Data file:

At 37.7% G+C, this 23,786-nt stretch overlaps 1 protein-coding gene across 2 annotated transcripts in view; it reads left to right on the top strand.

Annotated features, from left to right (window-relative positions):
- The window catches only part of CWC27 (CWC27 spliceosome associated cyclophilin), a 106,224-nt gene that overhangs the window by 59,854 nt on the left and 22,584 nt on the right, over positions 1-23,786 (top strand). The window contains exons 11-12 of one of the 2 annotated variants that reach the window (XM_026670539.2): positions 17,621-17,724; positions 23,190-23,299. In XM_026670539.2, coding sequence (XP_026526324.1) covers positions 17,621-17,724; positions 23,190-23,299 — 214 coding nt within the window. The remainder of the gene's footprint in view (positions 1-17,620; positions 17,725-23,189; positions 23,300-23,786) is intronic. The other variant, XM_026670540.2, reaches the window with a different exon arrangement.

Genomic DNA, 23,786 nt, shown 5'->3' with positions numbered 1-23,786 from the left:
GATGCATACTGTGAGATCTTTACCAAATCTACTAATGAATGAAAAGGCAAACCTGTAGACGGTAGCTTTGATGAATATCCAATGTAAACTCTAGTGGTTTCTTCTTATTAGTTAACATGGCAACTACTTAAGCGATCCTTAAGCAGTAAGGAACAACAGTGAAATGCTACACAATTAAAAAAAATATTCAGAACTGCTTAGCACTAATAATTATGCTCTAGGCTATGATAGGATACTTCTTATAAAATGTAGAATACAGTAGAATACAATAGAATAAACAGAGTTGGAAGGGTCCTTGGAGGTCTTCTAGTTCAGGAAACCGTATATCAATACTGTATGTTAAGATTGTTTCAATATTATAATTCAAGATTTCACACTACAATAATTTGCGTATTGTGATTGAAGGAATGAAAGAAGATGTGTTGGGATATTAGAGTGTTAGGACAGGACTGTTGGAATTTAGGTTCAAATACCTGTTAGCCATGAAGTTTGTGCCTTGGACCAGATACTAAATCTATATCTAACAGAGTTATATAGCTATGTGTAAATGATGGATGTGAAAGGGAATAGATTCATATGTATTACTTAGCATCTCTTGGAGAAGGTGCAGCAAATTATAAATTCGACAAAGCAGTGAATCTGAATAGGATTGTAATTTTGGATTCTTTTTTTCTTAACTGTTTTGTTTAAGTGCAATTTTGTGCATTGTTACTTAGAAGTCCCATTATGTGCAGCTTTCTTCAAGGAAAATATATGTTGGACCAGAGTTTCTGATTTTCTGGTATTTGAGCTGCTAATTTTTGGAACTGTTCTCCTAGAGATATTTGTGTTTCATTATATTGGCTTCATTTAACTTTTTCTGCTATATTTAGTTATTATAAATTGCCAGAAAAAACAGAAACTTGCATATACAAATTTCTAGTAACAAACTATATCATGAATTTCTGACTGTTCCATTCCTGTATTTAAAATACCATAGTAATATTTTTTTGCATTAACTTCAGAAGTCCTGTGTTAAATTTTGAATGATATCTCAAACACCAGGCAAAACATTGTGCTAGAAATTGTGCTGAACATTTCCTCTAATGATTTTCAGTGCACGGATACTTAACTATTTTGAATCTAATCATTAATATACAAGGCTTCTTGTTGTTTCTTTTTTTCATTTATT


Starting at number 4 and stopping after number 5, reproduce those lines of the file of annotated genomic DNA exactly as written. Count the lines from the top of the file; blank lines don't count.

Genomic DNA, 23,786 nt, shown 5'->3' with positions numbered 1-23,786 from the left:
GATGCATACTGTGAGATCTTTACCAAATCTACTAATGAATGAAAAGGCAAACCTGTAGACGGTAGCTTTGATGAATATCCAATGTAAACTCTAGTGGTTTCTTCTTATTAGTTAACATGGCAACTACTTAAGCGATCCTTAAGCAGTAAGGAACAACAGTGAAATGCTACACAATTAAAAAAAATATTCAGAACTGCTTAGCACTAATAATTATGCTCTAGGCTATGATAGGATACTTCTTATAAAATGTAGAATACAGTAGAATACAATAGAATAAACAGAGTTGGAAGGGTCCTTGGAGGTCTTCTAGTTCAGGAAACCGTATATCAATACTGTATGTTAAGATTGTTTCAATATTATAATTCAAGATTTCACACTACAATAATTTGCGTATTGTGATTGAAGGAATGAAAGAAGATGTGTTGGGATATTAGAGTGTTAGGACAGGACTGTTGGAATTTAGGTTCAAATACCTGTTAGCCATGAAGTTTGTGCCTTGGACCAGATACTAAATCTATATCTAACAGAGTTATATAGCTATGTGTAAATGATGGATGTGAAAGGGAATAGATTCATATGTATTACTTAGCATCTCTTGGAGAAGGTGCAGCAAATTATAAATTCGACAAAGCAGTGAATCTGAATAGGATTGTAATTTTGGATTCTTTTTTTCTTAACTGTTTTGTTTAAGTGCAATTTTGTGCATTGTTACTTAGAAGTCCCATTATGTGCAGCTTTCTTCAAGGAAAATATATGTTGGACCAGAGTTTCTGATTTTCTGGTATTTGAGCTGCTAATTTTTGGAACTGTTCTCCTAGAGATATTTGTGTTTCATTATATTGGCTTCATTTAACTTTTTCTGCTATATTTAGTTATTATAAATTGCCAGAAAAAACAGAAACTTGCATATACAAATTTCTAGTAACAAACTATATCATGAATTTCTGACTGTTCCATTCCTGTATTTAAAATACCATAGTAATATTTTTTTGCATTAACTTCAGAAGTCCTGTGTTAAATTTTGAATGATATCTCAAACACCAGGCAAAACATTGTGCTAGAAATTGTGCTGAACATTTCCTCTAATGATTTTCAGTGCACGGATACTTAACTATTTTGAATCTAATCATTAATATACAAGGCTTCTTGTTGTTTCTTTTTTTCATTTATT